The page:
Thunderstorms, Evening, Porches

I grew up in southeastern Pennsylvania where summers were hot and muggy. When a thunderstorm rolled in I loved to sit on the porch swing watching sheets of rain pour down off the roof, with the lilacs 15 feet away becoming a mere shadow of themselves through the water.

A fine mist reached the back of my neck as the downspout by the house tried—and failed—to keep up with the downpour. The chains of the porch swing creaked as I would swing in and out of that mist at the edge of the porch, playing turkey with getting either really wet or just a little wet. The lampshade behind the screen door of the house glowed warm and golden and safe. The thunder and lightning were energizing, and the cool air that followed a thrill after the heat of July.

The porch a haven.

I still love a thunderstorm, and this has been a hot summer here in central Vermont—a perfect incubator for many thunderstorms over the last few weeks.

As I write the sky is dark, the white pines and weeping willow branches are whipping about in the wind and the first big drops are starting to polka dot the car. Steam is rising up from the pea stones and the air is 10 degrees cooler than it was 10 minutes ago.

I don’t have a photograph of that screened door on my childhood porch, with the glowing lampshade on a stormy afternoon. The image still lives quite potently in my head, and I’m glad for that.

The photographs that most capture the essence of those memories from 30 years ago are those of Joel Meyerowitz from his 1979 book Cape Light. My mother bought the book in the early 80s and I pored over its pages then. Later I found my own copy which I like to hunt our bookshelves for this time of year. I show my favorite pages here, including the fantastic image of a lightning strike parallel to a porchpost—lamp glowing just inside the door, so similar to my memory.

All photography © Joel Meyerowitz, Cape Light, 1979. There is a new, expanded edition available. Buy a copy of Cape Light here or here.

Joel sells some merchandise from his own site, including some prints here.

5 Comments (+add yours?)

  1. katemgeorge
    Aug 10, 2012 @ 09:36:02

    I grew up partially in California, partially in Vancouver, BC. I don’t remember many electric storms in Vancouver, but in Auburn we would sleep on the screened in porch with lightning flashing all around us.

    Now I am sleeping on the porch here in Vermont – I give up my room to relatives for the summer – and I love the sound of the rain and the crash of the lightning. Yesterday I was marveling at the sounds of singing birds in the midst of the downpour. In fact we must have been on the same wave length because next week a post about the sounds and smells of the storm will appear on my blog! I wrote it yesterday!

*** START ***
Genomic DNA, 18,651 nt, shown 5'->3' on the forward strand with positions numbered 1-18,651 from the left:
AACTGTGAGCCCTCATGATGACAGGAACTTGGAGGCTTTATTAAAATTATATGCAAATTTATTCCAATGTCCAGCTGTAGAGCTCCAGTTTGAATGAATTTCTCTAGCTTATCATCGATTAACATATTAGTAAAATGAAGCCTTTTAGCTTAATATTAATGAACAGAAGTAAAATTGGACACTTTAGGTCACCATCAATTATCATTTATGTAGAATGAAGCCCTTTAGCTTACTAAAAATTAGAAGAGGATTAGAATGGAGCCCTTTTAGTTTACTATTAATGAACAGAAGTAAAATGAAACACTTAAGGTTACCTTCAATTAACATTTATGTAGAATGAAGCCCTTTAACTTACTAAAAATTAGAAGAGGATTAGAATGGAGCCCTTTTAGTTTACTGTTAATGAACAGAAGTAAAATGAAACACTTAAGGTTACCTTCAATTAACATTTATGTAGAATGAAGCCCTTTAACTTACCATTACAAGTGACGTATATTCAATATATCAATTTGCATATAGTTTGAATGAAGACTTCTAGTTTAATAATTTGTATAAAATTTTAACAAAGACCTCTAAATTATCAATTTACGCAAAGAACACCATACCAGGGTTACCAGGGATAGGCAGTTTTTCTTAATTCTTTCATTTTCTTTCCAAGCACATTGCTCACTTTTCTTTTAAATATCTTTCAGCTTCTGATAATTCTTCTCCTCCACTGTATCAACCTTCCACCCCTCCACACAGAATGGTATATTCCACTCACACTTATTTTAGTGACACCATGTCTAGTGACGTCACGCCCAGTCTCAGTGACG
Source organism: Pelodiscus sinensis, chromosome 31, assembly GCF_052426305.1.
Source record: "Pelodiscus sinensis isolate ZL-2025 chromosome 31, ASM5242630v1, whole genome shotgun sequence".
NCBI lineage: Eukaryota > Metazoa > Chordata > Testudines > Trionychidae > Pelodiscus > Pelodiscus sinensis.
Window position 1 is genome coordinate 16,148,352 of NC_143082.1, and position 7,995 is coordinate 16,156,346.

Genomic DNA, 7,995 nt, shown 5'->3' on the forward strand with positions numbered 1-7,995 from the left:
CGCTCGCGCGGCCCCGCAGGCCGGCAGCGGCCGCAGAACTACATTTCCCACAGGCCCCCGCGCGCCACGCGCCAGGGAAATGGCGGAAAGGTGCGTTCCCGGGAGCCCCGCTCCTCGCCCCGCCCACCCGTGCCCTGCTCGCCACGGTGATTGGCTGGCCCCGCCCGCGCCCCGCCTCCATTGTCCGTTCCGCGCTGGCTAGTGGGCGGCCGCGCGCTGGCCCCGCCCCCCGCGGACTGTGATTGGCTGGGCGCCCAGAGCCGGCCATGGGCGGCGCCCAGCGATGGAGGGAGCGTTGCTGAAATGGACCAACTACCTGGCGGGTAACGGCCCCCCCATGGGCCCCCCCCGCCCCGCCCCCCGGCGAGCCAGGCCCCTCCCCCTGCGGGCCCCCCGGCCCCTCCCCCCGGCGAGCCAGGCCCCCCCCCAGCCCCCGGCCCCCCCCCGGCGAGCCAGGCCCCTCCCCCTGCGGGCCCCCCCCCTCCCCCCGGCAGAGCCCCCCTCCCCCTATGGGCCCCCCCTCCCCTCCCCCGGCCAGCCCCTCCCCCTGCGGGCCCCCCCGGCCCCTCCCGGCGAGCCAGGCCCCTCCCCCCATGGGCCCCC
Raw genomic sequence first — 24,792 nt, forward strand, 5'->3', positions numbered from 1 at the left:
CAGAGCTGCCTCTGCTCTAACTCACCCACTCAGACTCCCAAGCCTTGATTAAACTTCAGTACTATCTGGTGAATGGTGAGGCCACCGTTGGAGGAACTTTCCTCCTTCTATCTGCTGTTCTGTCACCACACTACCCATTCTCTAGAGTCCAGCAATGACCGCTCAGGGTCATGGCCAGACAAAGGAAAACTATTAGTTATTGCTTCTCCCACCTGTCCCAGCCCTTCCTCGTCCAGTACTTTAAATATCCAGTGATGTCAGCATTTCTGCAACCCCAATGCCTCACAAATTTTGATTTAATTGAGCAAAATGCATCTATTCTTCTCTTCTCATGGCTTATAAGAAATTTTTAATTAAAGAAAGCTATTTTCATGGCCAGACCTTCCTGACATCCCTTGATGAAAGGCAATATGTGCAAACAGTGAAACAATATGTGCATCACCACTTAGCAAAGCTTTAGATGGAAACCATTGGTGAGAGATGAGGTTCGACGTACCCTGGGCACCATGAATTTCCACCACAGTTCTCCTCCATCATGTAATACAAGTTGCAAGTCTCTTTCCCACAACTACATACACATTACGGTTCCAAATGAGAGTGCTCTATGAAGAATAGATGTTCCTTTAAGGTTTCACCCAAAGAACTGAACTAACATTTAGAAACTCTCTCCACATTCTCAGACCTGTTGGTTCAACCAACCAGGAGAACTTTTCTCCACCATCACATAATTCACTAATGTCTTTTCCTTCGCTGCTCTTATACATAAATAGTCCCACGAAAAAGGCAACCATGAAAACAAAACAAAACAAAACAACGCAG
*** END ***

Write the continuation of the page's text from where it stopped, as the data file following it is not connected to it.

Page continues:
Thanks for sharing your memories.

    Reply

  2. Lori O.
    Aug 11, 2012 @ 10:13:26

    You have a beautiful way with words, Sue.

    Reply

  3. Susan
    Feb 15, 2013 @ 23:27:12

    Hi,

    I’m on the other side of the word – Australia – so it’s summer here, and we’ve had a few storms lately. I live on a river, and during storms I really enjoy sitting undercover on my back deck, watching the rain and the wind bouncing off the river, seeing the lightning and listening and generally taking in the atmosphere.

    Having grown up with a mum who was terrifed if storms, I have no idea why I’m not the same. During storms, my mum would open all the windows, cover the mirrors with sheets, and unplug the electrical devices. I recall us sitting huddled together wearing a rubber gum boot each during a particularly bad storm.

    Thanks for an enjoyable read, and bringing back some memories for me.

    All the best,
    Susan

    Reply

    • Sue Schlabach 129twigandvine
      Feb 18, 2013 @ 10:02:38

      Thanks Susan! I already look forward to summer storms. For now, it’s snow and howling wind on this side of the world. I’m glad you found the post and thanks for sharing your story with me—and your vivid description of the river view from your house. Lovely!!
      Sue

      Reply

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